Tensor Convolution example using WMMA?

Does anyone have any pointers on how to implement 2D convolution using tensor cores (thus WMMA ops)?

I know I can use CUDA’s libs but I want to learn; something similar to say the matrix multiplication example in the SDK? (I guess I could figure out caching sub-blocks to shared memory ;)

I do get how to do convolution via matrix multiplication/Toeplitz - but since tensor cores do a pretty big block (16x16 x warp or 8x32 x warp?) how would that work for say a 3x3 (step 1) 2D convolution? Thus filter size would be k=3 and one matrix side would be 9 - do you simply zero the padding and take the overhead hit on wasted operations?

Or is it done with Winograd transformations instead? Just cannot figure out how to use tensors for small filter convolution?

Many thanks,

Adrian

I’ve tried some other unconventional use of tensor cores myself with limited success: Big number multiplication. For 1024x1024 bit multiplication with full 2048 bit result I need 5 WMMA 32x8x16 int8 operations. I am able to beat the public XMP library ( https://github.com/NVlabs/xmp ) when compiling using 32 bit IMAD for the Turing architecture, although just barely (maybe 10-15% faster).

And in order to get to this final result, I had to work around the official nvcuda wmma APIs and directly use PTX assembly and rely on undocumented register mappings that may change in the next hardware generation.

What kills the speed benefit of the tensor cores is

  • the overhead setting up the matrices in a way that is suitable to perform a multiplication (plenty of warp shuffles, byte permutes required)
  • the final overlapping summations and carry propagations required to get from lots of int32 products to the final result.

I would think that even if you manage to find a way to use the tensor cores, the overhead of rearranging the 2D image data into something suitable for the tensor cores might negate the speed benefit you are expecting.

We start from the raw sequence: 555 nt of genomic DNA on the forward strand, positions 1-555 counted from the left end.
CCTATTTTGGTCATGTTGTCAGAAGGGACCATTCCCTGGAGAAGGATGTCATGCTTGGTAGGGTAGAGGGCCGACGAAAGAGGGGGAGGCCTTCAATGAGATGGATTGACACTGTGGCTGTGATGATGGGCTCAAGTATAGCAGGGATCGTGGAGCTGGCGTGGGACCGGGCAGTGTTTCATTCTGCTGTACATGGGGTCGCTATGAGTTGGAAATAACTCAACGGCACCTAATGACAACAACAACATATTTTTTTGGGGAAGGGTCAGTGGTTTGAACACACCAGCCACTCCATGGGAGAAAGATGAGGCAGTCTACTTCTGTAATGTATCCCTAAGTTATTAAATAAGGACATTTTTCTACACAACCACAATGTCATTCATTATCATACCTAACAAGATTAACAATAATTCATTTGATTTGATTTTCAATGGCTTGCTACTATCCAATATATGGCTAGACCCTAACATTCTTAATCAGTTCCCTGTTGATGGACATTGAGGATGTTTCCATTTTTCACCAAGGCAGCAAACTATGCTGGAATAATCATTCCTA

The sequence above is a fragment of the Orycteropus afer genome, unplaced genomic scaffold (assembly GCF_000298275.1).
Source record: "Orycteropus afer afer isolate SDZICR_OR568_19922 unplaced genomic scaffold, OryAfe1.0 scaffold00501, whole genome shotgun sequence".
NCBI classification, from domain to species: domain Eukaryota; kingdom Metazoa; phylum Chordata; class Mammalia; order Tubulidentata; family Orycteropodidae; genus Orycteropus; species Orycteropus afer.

Thank you for taking time to reply. Let’ say you were to try it anyway for “academic” purposes?

I just don’t see how to apply them with odd size matrixes.

To take a (simple) example, a 2D 256x256x3 (RGB) image applying a 3x3x3 filter stride 1 (say a blur/sharpen thus technically could be 1D) then using standard im2col you’d get:

col 3x3x3 = 27, (256-3)/1+1=254 thus output matrix [27 x 64,516]
3 filter of 3x3 we get 2nd matrix [3 x 27]
multiply and reshape to sqrt(64,512) [254 x 254]x3

(ok we’d use padding here to keep same image size but to make example simple)

Now how do you use tensors to multiply such size matrixes? Especially the [1 x …] - do you just pad it to 8x making it [8 x 32] but then you have to pad the other one to [32 x 64,516] meaning a huge amount of wasted calculations?

Is 2D convolution done a different way not with im2col? I just don’t get it.

Thanks,

Adrian

I’ve looked at the example given here https://stackoverflow.com/questions/16798888/2-d-convolution-as-a-matrix-matrix-multiplication

It seems with a tensor core you could do simultaneous convolutions of multiple images with the same filter kernel. So what the first answer to the above question calls “vectorized I” is then actually multiple images stored in a matrix, with each image taking up one column.

Similarly, the result vector would then receive multiple convolved images.

And then maybe you could work on the source image in a blockwise manner, so you do not have to zero pad your filter kernel so much that it matches the dimension of a 258x258 image. Work on 14x14 pixel chunks of the source image (so the filter only gets zero padded to a 16x16 matrix)

Then maybe those source image chunks could be interpreted as “multiple images” that one could process in parallel.

It could all be prototyped in Matlab or Octave before attempting a CUDA version.

Christian

Yes - that exactly what I am trying to do.

Just processing a really big 2D image rather than many small ones and just 1 filter.

I guess with “normal convolution” implementation the input gets broken into (thread)-blocks anyway so it’s a matter on how to do it properly for tensors.

I was hoping it was just a matter of im2col-it and then passing it to the tensor example for matrix multiplication and that’s it - but it seems somewhat less trivial to do.

PS. The tensor examples I see use bigger (sub)-tiles of 64x64 (16 warps?) - is it OK/valid to use smaller sub-tiles like 16x16?

Adrian